When approached to implement a new ethics curriculum, Principal Janet Di Pilla, leading teacher Katie Backholer and their team attended Bastow’s Leading Pedagogy course to build the strongest framework possible for the task at hand.
Philosophical inquiry and flexible learning are at the heart of Brunswick East Primary School’s ethos. So when it came time for Principal Janet Di Pilla, Leading Teacher Katie Backholer and their team to implement a new ethics curriculum, they wanted a course that would not only support them to develop a framework, but also to help them measure results in a meaningful way.
Principal Janet Di Pilla with students
Bastow’s Leading Pedagogy course’s holistic, team-based approach to a real world project made it a natural fit for the school.
The course supports school leaders to design and implement integrated whole-school approaches to quality teaching practice. It made sense that the course could help the team form the foundation of the implementation process.
The school was approached by the Victorian Curriculum and Assessment Authority (VCAA) to participate in a pilot program for a new ethics curriculum ahead of its proposed statewide 2017 roll out.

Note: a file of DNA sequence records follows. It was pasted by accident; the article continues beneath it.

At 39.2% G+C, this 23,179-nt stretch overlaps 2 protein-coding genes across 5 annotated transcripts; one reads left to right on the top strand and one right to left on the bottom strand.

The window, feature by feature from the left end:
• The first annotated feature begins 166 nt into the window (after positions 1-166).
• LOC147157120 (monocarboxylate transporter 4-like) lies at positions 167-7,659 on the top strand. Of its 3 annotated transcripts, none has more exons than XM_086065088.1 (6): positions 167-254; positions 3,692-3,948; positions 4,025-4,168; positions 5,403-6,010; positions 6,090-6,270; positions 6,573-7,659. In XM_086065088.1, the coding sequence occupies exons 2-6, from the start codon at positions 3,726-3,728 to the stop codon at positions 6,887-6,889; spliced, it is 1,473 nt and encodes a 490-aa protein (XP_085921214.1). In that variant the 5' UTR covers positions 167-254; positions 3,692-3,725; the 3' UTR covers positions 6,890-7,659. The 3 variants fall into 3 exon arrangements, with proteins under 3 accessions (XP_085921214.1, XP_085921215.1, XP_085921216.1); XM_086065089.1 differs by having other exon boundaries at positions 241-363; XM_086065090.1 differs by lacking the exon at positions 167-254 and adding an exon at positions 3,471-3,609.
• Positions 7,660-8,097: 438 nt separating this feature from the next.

Endorsed by the Victorian Association for Philosophy in Schools (VAPS) and consistent with Brunswick East Primary’s vision to create confident, passionate and curious learners, it was important that the project have the best possible chance at success.
As Katie explains, ‘We specifically focused on ethics, because this is one area that this school is very strong in. Also, the Victorian Association for Philosophy in Schools asked us to develop the professional learning to roll out to other schools.’
Teacher Katie Backholer with student
In line with BEPS own Learning Community structure and approach, the Leading Pedagogy course allowed the team to collaborate in diverse and practical ways through facilitated workshops, group tasks and discussions.
As a result, the BEPS team was able to implement the new curriculum by developing an understanding of how to establish goals and expectations, strategically allocating resources, leading teacher learning and development while ensuring a safe and orderly school environment.
Dr Warren Marks, one of the course’s facilitators believes, ‘The long-term benefit for the participants, and the school students, is a much deeper awareness of, and capacity to implement an evidence-based approach to leading improved instructional practice across the school.’
Katie agrees. ‘The Bastow course has helped us by making sure that we have evidence for what’s actually working, not just doing things and saying it feels better, but really looking at our effect size and how you can monitor this.’
Find out more about how you can support quality teaching practice in your school at Leading Pedagogy.